Maybe it is a generation gap or my conservative Asian upbringing, perhaps even the fact that I lived in cities where tattoos were usually associated with street gangs and crime, but I have trouble accepting the full-limb tattoos that seem to be very common these days. If people choose to tattoo their chest or backs and these parts remain covered for the better part of the day, I don’t really care. But I find it very disturbing when I have entire arms, legs, necks and hands fully tattooed facing me. Getting a tattoo is a very personal choice, and it is not my place to tell anyone what to do or not to do. However, I utterly fail to understand why people insist on turning their bodies into canvases for tattoo collages that they will have to live with the rest of their lives. Winter was fine when everyone in the subway and bus was so bundled up that you couldn’t see the offending artwork, but now that the layers are shedding and lighter and shorter clothing is emerging, the tattoos are back in full force. It doesn’t help that social media is encouraging this either, like this recent entry on Bored Panda.
Then again, I prefer to sit out a long commute facing a myriad of tattoos instead of being seated across from, or next to people with torn jeans. There used to be a time when torn jeans were a sign of wear and tear, a certain status quo of frugality. My mother would not stand for holes or thin patches in jeans and would mend the gaps immediately. Nowadays, however, people are tearing up their perfectly good jeans on purpose, cutting holes in them in the most bizarre places. The holes on the knees I still manage to understand, but the holes right beneath the butt cheeks? or about an inch below the bikini line? This even in winter! Why? Why expose flesh in such a distasteful manner? I often come across people with very fashionable upper body clothing and accessories who ruined the entire look with these cut out holes in the jeans. To me it just looks cheap and vulgar. Hip and cool is something else.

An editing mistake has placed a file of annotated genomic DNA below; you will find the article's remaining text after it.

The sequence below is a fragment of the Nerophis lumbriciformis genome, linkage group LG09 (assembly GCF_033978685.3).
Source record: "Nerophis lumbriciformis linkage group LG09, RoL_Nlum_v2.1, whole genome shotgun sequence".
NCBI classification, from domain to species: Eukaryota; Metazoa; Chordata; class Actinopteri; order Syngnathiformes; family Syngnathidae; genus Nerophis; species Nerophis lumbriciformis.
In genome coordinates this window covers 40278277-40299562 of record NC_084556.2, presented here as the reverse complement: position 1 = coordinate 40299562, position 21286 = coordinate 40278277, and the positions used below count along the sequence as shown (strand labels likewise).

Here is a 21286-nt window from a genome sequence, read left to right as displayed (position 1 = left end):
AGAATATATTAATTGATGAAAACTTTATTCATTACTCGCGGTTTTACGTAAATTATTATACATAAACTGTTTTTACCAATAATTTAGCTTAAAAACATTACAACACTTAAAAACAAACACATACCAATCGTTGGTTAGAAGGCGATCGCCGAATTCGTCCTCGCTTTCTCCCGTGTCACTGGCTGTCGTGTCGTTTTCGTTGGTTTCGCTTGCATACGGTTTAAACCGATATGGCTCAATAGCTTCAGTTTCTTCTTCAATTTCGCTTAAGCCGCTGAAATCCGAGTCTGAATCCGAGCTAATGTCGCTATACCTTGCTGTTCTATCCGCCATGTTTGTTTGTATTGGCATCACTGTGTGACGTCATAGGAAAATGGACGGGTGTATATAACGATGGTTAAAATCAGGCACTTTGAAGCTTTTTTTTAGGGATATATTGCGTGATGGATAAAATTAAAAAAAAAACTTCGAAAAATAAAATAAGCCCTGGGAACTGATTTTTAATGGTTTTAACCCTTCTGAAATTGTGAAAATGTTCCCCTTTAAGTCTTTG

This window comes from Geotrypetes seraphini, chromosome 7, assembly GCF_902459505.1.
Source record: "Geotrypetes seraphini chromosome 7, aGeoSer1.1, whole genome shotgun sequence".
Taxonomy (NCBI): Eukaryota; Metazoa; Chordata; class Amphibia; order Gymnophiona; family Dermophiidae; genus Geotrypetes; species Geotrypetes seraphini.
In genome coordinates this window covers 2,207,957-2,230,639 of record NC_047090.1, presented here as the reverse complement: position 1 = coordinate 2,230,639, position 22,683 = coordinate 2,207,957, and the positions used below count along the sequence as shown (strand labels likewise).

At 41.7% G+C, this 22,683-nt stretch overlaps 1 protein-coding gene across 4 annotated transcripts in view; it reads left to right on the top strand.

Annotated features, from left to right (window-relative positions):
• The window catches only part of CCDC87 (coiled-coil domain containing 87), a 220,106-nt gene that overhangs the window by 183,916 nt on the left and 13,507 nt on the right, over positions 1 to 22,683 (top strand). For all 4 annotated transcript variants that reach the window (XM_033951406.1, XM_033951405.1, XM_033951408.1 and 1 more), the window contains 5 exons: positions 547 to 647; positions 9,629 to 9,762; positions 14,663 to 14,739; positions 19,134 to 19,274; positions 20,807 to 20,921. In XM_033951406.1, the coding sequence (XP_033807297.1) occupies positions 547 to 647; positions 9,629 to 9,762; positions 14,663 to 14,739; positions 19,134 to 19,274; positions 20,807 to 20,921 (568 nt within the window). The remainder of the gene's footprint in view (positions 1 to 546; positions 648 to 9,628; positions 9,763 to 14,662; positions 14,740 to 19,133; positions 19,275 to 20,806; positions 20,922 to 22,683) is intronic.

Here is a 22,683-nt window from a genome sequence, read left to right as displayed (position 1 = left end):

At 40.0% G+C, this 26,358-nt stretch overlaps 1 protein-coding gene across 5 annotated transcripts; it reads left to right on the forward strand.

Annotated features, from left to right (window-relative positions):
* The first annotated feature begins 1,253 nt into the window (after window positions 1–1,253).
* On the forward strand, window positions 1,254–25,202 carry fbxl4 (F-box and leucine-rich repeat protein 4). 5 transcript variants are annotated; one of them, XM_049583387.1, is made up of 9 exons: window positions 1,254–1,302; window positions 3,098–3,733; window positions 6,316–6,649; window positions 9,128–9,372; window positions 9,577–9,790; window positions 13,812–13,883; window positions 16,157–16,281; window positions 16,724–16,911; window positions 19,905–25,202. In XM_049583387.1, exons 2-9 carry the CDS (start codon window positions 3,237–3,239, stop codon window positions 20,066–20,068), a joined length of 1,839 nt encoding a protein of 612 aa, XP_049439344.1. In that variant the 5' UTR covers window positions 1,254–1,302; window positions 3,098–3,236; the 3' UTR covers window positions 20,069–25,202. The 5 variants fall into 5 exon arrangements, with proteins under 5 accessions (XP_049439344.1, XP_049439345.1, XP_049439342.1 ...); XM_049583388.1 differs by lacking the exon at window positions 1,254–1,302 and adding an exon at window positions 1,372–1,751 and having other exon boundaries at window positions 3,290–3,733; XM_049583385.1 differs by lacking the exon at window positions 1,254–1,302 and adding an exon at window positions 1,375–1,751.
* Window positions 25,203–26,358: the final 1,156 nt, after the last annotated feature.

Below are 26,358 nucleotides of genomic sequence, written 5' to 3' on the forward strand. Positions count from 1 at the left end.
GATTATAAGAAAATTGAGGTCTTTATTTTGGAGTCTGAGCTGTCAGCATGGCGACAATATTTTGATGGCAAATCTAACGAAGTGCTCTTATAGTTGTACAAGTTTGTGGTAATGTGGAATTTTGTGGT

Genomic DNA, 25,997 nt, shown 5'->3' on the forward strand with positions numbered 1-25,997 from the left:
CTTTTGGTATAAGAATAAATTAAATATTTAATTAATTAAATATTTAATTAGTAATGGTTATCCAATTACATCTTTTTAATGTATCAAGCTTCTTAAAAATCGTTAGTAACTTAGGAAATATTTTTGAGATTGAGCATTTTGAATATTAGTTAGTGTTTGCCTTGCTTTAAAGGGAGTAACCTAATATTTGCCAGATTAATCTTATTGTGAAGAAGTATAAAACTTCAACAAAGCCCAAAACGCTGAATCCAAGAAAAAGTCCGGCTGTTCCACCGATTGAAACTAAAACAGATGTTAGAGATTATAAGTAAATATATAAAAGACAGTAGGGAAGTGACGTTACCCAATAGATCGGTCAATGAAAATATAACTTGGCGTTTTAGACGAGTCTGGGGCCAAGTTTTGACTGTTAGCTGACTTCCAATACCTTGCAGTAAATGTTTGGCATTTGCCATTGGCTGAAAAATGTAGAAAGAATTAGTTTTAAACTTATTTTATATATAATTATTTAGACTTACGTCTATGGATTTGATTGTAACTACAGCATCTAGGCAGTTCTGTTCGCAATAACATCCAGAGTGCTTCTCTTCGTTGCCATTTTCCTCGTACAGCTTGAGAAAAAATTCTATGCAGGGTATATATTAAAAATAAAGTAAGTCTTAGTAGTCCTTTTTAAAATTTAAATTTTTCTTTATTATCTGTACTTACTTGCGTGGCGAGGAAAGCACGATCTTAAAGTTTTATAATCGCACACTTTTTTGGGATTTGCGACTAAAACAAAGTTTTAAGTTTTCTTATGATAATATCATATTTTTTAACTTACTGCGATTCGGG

This morning, while fuming over more torn jeans around me and odd head tattoos that I spotted, the subway ticket police / transportation security boarded the train. This usually happens at the beginning of the month when people forget to change their monthly tickets or update their payments, so it struck me as odd that they would do it in the middle of the month. But then again, this is probably the time when people grow complacent and will try to get away with a free ride. Bad idea to do so in Berlin because if you get caught without a ticket these days, the fine was jacked up to 60 EUR! The little boy seated beside me on this way to school panicked when asked to show his ticket, and was on the verge of tears. He had forgotten his ticket at home, or so he claimed, and was trying to text his mother to scan it and send it over the phone, which was not acceptable to the police. My heart went out to the poor boy who couldn’t have been more than nine years old. I sat quietly and watched the exchange unfold. After a stern scolding, and explaining to the boy why a picture of the ticket would not be valid, the ticket comptroller let him go and warned him to carry the ticket tomorrow.